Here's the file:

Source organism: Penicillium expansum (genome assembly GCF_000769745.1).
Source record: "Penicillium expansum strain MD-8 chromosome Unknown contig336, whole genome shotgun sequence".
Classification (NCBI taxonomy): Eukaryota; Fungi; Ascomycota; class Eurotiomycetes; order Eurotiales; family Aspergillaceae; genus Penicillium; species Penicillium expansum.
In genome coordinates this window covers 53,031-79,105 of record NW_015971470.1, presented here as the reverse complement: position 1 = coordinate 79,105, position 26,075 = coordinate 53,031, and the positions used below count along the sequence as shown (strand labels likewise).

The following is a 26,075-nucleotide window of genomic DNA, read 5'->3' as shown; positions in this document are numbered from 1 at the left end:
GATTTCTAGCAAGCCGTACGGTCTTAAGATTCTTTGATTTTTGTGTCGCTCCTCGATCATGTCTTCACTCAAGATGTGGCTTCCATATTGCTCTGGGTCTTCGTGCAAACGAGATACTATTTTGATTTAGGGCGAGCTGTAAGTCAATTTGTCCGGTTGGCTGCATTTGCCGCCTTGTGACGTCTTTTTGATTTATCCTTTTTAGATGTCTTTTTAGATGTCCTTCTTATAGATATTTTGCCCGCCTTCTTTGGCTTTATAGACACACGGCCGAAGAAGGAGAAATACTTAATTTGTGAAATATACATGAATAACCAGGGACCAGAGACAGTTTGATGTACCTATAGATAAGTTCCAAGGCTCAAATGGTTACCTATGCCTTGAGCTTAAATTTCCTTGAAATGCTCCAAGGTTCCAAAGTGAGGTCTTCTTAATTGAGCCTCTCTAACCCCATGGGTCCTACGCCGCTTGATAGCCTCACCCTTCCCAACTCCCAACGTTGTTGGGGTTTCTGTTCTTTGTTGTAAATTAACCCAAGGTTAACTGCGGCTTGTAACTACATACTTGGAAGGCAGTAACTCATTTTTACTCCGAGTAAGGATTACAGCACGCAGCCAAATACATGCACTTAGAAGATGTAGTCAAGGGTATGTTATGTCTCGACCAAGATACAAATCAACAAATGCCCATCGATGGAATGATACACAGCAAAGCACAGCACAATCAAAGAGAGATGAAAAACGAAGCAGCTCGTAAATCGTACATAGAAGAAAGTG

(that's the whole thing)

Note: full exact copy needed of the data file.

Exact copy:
Source organism: Penicillium expansum (genome assembly GCF_000769745.1).
Source record: "Penicillium expansum strain MD-8 chromosome Unknown contig336, whole genome shotgun sequence".
Classification (NCBI taxonomy): Eukaryota; Fungi; Ascomycota; class Eurotiomycetes; order Eurotiales; family Aspergillaceae; genus Penicillium; species Penicillium expansum.
In genome coordinates this window covers 53,031-79,105 of record NW_015971470.1, presented here as the reverse complement: position 1 = coordinate 79,105, position 26,075 = coordinate 53,031, and the positions used below count along the sequence as shown (strand labels likewise).

The following is a 26,075-nucleotide window of genomic DNA, read 5'->3' as shown; positions in this document are numbered from 1 at the left end:
GATTTCTAGCAAGCCGTACGGTCTTAAGATTCTTTGATTTTTGTGTCGCTCCTCGATCATGTCTTCACTCAAGATGTGGCTTCCATATTGCTCTGGGTCTTCGTGCAAACGAGATACTATTTTGATTTAGGGCGAGCTGTAAGTCAATTTGTCCGGTTGGCTGCATTTGCCGCCTTGTGACGTCTTTTTGATTTATCCTTTTTAGATGTCTTTTTAGATGTCCTTCTTATAGATATTTTGCCCGCCTTCTTTGGCTTTATAGACACACGGCCGAAGAAGGAGAAATACTTAATTTGTGAAATATACATGAATAACCAGGGACCAGAGACAGTTTGATGTACCTATAGATAAGTTCCAAGGCTCAAATGGTTACCTATGCCTTGAGCTTAAATTTCCTTGAAATGCTCCAAGGTTCCAAAGTGAGGTCTTCTTAATTGAGCCTCTCTAACCCCATGGGTCCTACGCCGCTTGATAGCCTCACCCTTCCCAACTCCCAACGTTGTTGGGGTTTCTGTTCTTTGTTGTAAATTAACCCAAGGTTAACTGCGGCTTGTAACTACATACTTGGAAGGCAGTAACTCATTTTTACTCCGAGTAAGGATTACAGCACGCAGCCAAATACATGCACTTAGAAGATGTAGTCAAGGGTATGTTATGTCTCGACCAAGATACAAATCAACAAATGCCCATCGATGGAATGATACACAGCAAAGCACAGCACAATCAAAGAGAGATGAAAAACGAAGCAGCTCGTAAATCGTACATAGAAGAAAGTG